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  1. 1. -Cladogram: shows patterns of shared characteristics-Clade: a group of species including ancestral and descendants in the tree
  2. 2.  I. Monophyletic: regular clade II. Paraphyletic: ancestor is present, but not all descendants III. Polyphyletic: descendants are present, but no ancestor
  3. 3. D E G H J K C F I B A
  4. 4. D E G H J K C F I B A
  5. 5. D E G H J K C F I B A
  6. 6.  ―Character‖ refers to any feature that a particular taxon process Shared primative character – A character that is shared beyond the taxon we are trying to define Shared derived character – An evolutionary novelty unique to a particular clade
  7. 7.  Outgroup comparison is used to differentiate between shared derived characters and shared primitive characters Ingroup – The various species we are studying Outgroup – A species or group of species that is closely related to the ingroup.
  8. 8.  Phylograms – present sequences of events relative to each other. Ultrametric Trees – Present sequences based on the actual times they occurred.
  9. 9.  Length of branch corresponds to the amount of changes that occurred. A long branch means more changes in DNA.
  10. 10.  The lengths of the branches are the same lengths for each lineages. The tree draws information from the fossil record.
  11. 11. Proterozoic Paleozoic Mesozoic CenozoicMillions of 542 251 65.5years ago
  12. 12.  Systematists: › Can never be sure of finding the single best tree in a large data set. › Narrow the possibilities by applying the principles of maximum parsimony and maximum likelihood. According to the principle of maximum parsimony, we should first investigate the simplest explanation that is consistent with the facts. The principle of maximum likelihood states that, given certain rules about how DNA changes over time, a tree can be found that reflects the most likely sequence of evolutionary events. Among phylogenetic hypotheses
  13. 13. Human Mushroom Tulip Human 30% 0 40% Mushroom 0 40% 0 Tulip (a) Percentage differences between sequencesFigure 25.14 (a)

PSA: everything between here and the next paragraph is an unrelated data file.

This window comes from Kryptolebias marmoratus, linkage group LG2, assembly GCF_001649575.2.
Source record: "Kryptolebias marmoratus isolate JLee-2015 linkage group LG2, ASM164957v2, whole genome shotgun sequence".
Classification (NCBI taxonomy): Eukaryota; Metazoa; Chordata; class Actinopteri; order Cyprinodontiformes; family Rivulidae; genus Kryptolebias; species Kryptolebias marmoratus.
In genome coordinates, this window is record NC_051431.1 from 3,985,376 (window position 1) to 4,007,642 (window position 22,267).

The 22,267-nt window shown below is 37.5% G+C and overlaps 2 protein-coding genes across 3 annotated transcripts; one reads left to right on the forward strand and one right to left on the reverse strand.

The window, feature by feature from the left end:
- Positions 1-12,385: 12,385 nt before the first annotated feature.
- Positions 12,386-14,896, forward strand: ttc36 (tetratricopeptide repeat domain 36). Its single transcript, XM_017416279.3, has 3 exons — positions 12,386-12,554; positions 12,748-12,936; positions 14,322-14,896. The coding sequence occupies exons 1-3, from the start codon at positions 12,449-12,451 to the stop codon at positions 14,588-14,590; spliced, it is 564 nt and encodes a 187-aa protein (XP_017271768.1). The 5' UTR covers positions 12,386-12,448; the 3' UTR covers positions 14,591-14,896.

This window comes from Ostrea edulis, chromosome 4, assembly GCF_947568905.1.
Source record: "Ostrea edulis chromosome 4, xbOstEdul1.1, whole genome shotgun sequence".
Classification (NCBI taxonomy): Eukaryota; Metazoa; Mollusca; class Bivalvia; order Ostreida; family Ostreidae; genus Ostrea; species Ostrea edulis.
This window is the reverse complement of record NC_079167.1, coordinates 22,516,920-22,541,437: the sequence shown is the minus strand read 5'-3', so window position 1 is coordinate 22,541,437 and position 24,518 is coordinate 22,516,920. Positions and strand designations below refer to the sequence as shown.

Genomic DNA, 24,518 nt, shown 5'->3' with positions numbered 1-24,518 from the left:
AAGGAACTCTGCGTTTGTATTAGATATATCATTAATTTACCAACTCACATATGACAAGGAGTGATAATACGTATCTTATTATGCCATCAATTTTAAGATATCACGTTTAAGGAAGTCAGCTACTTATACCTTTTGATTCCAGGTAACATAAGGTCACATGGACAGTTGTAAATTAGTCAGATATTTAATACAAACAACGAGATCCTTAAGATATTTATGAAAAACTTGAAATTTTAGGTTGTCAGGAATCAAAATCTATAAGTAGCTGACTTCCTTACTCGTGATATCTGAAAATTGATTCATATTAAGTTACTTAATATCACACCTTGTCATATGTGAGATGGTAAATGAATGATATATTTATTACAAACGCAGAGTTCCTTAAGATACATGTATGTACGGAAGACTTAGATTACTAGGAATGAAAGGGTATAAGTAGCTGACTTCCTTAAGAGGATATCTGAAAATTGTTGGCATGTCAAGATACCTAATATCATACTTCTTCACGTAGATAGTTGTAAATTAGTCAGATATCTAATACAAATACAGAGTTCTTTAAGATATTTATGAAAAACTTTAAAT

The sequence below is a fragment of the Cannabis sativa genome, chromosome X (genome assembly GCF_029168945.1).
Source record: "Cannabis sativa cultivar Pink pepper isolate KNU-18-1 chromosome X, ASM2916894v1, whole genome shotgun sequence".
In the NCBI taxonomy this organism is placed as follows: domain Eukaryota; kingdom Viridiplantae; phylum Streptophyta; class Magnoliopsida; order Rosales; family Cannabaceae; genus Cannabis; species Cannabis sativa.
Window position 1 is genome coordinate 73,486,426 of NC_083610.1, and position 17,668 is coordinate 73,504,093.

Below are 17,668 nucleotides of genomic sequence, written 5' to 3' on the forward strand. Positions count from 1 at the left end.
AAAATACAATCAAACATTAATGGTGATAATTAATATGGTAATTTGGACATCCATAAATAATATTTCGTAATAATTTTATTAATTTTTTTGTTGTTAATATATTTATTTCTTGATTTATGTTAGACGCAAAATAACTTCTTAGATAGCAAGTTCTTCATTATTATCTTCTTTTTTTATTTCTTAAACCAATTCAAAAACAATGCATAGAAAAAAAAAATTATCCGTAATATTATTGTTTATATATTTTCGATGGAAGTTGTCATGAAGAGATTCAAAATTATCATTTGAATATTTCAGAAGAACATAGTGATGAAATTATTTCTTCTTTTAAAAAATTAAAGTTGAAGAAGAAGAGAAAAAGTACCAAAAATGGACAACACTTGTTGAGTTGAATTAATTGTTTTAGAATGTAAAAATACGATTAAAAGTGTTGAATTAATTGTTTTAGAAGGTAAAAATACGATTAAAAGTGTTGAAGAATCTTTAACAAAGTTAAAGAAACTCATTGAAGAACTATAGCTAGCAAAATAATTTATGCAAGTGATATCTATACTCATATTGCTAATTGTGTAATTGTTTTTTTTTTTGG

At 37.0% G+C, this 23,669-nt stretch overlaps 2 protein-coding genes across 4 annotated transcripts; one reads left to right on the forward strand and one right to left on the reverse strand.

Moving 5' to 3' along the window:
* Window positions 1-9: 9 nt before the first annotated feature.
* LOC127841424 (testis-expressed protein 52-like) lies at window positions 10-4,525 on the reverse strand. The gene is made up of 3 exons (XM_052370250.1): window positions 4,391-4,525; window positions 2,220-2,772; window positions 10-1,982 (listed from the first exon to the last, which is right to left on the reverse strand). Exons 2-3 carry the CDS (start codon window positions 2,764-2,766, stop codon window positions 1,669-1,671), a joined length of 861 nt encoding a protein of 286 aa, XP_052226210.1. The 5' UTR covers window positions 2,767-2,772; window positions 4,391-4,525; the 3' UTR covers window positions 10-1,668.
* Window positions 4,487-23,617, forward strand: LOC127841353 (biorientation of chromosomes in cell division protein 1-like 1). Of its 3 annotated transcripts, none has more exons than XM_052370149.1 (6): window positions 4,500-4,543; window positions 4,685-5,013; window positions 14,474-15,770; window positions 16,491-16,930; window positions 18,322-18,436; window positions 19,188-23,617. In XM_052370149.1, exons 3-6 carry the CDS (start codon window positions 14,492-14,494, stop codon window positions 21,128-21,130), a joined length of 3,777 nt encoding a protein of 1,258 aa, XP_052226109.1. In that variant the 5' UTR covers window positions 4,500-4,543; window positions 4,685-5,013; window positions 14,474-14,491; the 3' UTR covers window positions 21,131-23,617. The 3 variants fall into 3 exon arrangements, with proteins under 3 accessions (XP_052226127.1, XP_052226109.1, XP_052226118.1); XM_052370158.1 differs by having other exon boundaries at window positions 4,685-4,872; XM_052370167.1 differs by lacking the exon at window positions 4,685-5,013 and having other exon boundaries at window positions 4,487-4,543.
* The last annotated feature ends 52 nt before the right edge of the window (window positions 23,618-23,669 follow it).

14. 14. 25% 15% 15% 15% 20% 10% 5% 5% Tree 1: More likely Tree 2: Less likely (b) Comparison of possible treesFigure 25.14 (b)
  15. 15.  Phylogenetic trees represent a possible way of how the species in it are related. Phylogenetic hypotheses can change with new evidence. Usually the most parsimonious tree is most likely Analogy-Homology issue The more matching base pairs the less probability they evolved independently
  16. 16.  Parsimony more reliable if with longer segments. Accidentally mistaking an analogy for a homology is less likely to affect the tree if the clades are defined by several defined characters. Strongest hypotheses are supported by lots of morphological and molecular evidence and fossil evidence. Pg.502-503
  17. 17. APPLICATION In considering possible phylogenies for a group of species, systematists compare molecular data for the species. Themost efficient way to study the various phylogenetic hypotheses is to begin by first considering the most parsimonious—that is, whichhypothesis requires the fewest total evolutionary events (molecular changes) to have occurred.TECHNIQUE Follow the numbered steps as we apply the principle of parsimony to a hypothetical phylogeneticproblem involving four closely related bird species. 1 First, draw the possible phylogenies for the species (only 3 of the 15 possible trees relating these four species are shown here). Species Species Species Species I II III IV I II III IV I III II IV I IV II III Three possible phylogenetic hypothese Sites in DNA sequence 1 2 3 4 5 6 7 2 Tabulate the molecular data for the species (in this simplified I A G G G G G T example, the data represent a DNA sequence consisting of just seven nucleotide bases). II G G G A G G G Species III G A G G A A T IV G G A G A A G I II III IV A G G G Bases at site 1 for each species 3 Now focus on site 1 in the DNA sequence. A single base- G G change event, marked by the crossbar in the branch leading Base-change to species I, is sufficient to account for the site 1 data. event G
  18. 18. THE END.